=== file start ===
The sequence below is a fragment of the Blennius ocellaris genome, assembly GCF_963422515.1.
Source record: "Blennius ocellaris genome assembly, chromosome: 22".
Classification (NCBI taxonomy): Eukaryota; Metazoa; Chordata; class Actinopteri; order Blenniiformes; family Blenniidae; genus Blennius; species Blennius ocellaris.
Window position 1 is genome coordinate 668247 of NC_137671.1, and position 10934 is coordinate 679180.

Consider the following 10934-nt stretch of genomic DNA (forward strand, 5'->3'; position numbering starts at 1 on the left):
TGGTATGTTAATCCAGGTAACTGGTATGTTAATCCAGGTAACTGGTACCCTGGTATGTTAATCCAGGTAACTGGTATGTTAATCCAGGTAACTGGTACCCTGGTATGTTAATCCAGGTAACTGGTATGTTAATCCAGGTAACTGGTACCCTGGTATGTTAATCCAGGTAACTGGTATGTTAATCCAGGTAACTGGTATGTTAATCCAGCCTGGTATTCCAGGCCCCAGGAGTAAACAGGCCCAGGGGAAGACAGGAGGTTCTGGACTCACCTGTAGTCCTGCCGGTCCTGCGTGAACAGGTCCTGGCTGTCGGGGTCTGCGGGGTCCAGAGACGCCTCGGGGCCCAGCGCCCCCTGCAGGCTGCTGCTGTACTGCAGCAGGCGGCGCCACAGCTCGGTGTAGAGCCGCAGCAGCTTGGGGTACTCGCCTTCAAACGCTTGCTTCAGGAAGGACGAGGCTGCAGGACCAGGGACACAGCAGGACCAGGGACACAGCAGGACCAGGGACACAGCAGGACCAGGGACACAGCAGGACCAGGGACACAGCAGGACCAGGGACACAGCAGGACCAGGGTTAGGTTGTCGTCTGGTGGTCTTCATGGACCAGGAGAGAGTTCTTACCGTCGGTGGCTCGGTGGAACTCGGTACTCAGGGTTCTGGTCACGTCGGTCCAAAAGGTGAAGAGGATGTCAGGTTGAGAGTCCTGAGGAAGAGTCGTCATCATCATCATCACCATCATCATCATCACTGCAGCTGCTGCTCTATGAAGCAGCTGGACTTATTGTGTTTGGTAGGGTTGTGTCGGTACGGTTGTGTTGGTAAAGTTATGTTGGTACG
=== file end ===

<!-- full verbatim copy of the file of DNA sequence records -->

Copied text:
The sequence below is a fragment of the Blennius ocellaris genome, assembly GCF_963422515.1.
Source record: "Blennius ocellaris genome assembly, chromosome: 22".
Classification (NCBI taxonomy): Eukaryota; Metazoa; Chordata; class Actinopteri; order Blenniiformes; family Blenniidae; genus Blennius; species Blennius ocellaris.
Window position 1 is genome coordinate 668247 of NC_137671.1, and position 10934 is coordinate 679180.

Consider the following 10934-nt stretch of genomic DNA (forward strand, 5'->3'; position numbering starts at 1 on the left):
TGGTATGTTAATCCAGGTAACTGGTATGTTAATCCAGGTAACTGGTACCCTGGTATGTTAATCCAGGTAACTGGTATGTTAATCCAGGTAACTGGTACCCTGGTATGTTAATCCAGGTAACTGGTATGTTAATCCAGGTAACTGGTACCCTGGTATGTTAATCCAGGTAACTGGTATGTTAATCCAGGTAACTGGTATGTTAATCCAGCCTGGTATTCCAGGCCCCAGGAGTAAACAGGCCCAGGGGAAGACAGGAGGTTCTGGACTCACCTGTAGTCCTGCCGGTCCTGCGTGAACAGGTCCTGGCTGTCGGGGTCTGCGGGGTCCAGAGACGCCTCGGGGCCCAGCGCCCCCTGCAGGCTGCTGCTGTACTGCAGCAGGCGGCGCCACAGCTCGGTGTAGAGCCGCAGCAGCTTGGGGTACTCGCCTTCAAACGCTTGCTTCAGGAAGGACGAGGCTGCAGGACCAGGGACACAGCAGGACCAGGGACACAGCAGGACCAGGGACACAGCAGGACCAGGGACACAGCAGGACCAGGGACACAGCAGGACCAGGGACACAGCAGGACCAGGGTTAGGTTGTCGTCTGGTGGTCTTCATGGACCAGGAGAGAGTTCTTACCGTCGGTGGCTCGGTGGAACTCGGTACTCAGGGTTCTGGTCACGTCGGTCCAAAAGGTGAAGAGGATGTCAGGTTGAGAGTCCTGAGGAAGAGTCGTCATCATCATCATCACCATCATCATCATCACTGCAGCTGCTGCTCTATGAAGCAGCTGGACTTATTGTGTTTGGTAGGGTTGTGTCGGTACGGTTGTGTTGGTAAAGTTATGTTGGTACG